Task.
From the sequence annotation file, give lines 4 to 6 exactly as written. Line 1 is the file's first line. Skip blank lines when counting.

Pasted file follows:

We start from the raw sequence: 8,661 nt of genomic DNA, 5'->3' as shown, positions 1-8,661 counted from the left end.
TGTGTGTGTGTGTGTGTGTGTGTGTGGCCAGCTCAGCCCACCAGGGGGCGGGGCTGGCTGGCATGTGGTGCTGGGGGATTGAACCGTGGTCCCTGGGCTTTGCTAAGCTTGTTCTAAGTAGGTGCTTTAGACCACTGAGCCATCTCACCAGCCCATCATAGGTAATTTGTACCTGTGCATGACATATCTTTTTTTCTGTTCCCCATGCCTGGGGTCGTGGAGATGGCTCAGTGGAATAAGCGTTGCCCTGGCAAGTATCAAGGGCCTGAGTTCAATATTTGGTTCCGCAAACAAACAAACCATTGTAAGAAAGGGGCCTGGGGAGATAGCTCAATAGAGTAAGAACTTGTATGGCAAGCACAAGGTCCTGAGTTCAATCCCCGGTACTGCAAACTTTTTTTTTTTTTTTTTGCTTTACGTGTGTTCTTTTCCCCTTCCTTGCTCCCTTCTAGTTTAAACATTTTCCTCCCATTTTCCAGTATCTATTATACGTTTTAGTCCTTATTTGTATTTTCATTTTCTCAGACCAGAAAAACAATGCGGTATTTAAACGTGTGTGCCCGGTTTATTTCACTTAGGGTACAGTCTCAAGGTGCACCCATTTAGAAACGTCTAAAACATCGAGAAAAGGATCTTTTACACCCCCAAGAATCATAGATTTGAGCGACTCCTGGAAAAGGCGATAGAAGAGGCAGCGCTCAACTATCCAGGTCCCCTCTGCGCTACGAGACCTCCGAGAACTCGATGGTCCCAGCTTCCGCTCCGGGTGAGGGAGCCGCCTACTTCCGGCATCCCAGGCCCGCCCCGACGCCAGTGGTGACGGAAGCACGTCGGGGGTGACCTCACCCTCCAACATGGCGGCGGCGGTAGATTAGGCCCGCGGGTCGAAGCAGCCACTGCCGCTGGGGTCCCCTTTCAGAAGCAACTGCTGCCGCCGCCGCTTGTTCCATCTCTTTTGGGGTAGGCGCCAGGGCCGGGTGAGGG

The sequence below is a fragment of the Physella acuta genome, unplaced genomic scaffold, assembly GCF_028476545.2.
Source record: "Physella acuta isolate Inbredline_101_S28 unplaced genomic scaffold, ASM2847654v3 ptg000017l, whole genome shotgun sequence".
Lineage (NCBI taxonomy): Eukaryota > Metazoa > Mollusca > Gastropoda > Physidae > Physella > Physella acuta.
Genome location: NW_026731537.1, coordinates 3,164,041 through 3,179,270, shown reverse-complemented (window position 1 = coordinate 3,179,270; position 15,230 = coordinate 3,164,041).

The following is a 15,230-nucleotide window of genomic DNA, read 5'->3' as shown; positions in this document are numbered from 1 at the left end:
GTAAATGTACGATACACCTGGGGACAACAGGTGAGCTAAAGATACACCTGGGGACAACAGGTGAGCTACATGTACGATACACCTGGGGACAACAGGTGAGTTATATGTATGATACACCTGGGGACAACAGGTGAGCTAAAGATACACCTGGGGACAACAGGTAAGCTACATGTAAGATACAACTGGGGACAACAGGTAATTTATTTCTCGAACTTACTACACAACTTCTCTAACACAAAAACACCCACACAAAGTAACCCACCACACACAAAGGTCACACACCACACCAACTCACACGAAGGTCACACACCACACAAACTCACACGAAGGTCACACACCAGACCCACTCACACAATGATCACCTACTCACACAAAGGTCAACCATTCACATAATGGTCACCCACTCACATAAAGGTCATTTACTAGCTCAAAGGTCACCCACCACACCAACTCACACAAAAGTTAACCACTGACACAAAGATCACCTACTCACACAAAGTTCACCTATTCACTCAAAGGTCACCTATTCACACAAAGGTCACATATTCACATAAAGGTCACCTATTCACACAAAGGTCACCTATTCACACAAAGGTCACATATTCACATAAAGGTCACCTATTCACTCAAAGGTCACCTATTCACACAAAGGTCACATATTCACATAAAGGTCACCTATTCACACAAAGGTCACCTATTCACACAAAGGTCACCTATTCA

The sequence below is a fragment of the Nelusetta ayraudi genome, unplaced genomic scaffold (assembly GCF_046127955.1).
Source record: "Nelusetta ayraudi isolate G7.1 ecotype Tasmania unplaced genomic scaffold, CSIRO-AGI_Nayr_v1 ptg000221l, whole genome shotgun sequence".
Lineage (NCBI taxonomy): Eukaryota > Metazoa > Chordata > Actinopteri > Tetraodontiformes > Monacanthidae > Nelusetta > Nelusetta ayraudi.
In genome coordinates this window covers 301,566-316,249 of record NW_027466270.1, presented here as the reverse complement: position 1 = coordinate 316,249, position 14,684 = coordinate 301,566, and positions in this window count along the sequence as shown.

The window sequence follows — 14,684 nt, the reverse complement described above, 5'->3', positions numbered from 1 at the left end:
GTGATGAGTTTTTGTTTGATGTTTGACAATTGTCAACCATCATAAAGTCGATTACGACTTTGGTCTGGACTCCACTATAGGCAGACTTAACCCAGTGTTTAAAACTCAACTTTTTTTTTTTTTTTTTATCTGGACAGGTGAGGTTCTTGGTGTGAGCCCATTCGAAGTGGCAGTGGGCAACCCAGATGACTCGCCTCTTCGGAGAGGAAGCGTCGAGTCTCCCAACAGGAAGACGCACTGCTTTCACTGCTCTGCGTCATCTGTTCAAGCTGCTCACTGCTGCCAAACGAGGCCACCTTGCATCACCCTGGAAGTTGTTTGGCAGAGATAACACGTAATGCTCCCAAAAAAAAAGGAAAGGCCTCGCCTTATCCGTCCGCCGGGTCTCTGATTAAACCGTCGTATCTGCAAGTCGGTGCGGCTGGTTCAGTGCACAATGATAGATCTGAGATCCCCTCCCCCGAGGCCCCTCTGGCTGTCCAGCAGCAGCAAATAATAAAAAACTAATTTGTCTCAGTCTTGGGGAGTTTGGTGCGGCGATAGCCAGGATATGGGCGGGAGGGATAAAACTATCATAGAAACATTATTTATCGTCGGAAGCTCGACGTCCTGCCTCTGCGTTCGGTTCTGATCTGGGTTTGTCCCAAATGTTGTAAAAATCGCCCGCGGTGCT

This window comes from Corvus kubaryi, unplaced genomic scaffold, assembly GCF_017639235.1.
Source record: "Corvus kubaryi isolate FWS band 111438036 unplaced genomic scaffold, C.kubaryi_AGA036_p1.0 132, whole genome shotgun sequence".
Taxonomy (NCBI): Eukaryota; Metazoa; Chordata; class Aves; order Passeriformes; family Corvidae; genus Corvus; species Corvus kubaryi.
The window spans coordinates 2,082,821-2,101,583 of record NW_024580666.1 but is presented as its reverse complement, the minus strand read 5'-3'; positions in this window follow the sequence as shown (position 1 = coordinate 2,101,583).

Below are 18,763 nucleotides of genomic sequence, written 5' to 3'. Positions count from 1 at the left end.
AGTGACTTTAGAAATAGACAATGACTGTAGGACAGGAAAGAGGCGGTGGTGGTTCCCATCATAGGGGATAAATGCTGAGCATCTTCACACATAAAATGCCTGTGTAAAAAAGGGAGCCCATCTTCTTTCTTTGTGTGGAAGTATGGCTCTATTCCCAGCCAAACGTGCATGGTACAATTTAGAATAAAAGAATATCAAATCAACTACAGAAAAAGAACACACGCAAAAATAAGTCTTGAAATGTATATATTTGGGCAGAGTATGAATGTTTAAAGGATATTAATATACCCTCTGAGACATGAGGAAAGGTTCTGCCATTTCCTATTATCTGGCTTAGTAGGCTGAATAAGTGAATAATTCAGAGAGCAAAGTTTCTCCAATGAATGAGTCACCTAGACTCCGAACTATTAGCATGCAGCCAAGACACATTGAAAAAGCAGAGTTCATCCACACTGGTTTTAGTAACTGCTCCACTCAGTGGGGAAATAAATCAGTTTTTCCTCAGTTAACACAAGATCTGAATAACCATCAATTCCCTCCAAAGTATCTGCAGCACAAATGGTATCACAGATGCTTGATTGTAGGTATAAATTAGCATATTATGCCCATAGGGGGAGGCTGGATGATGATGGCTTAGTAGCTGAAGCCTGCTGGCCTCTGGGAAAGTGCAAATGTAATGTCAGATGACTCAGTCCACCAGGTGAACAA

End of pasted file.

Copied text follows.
Source record: "Physella acuta isolate Inbredline_101_S28 unplaced genomic scaffold, ASM2847654v3 ptg000017l, whole genome shotgun sequence".
Lineage (NCBI taxonomy): Eukaryota > Metazoa > Mollusca > Gastropoda > Physidae > Physella > Physella acuta.
Genome location: NW_026731537.1, coordinates 3,164,041 through 3,179,270, shown reverse-complemented (window position 1 = coordinate 3,179,270; position 15,230 = coordinate 3,164,041).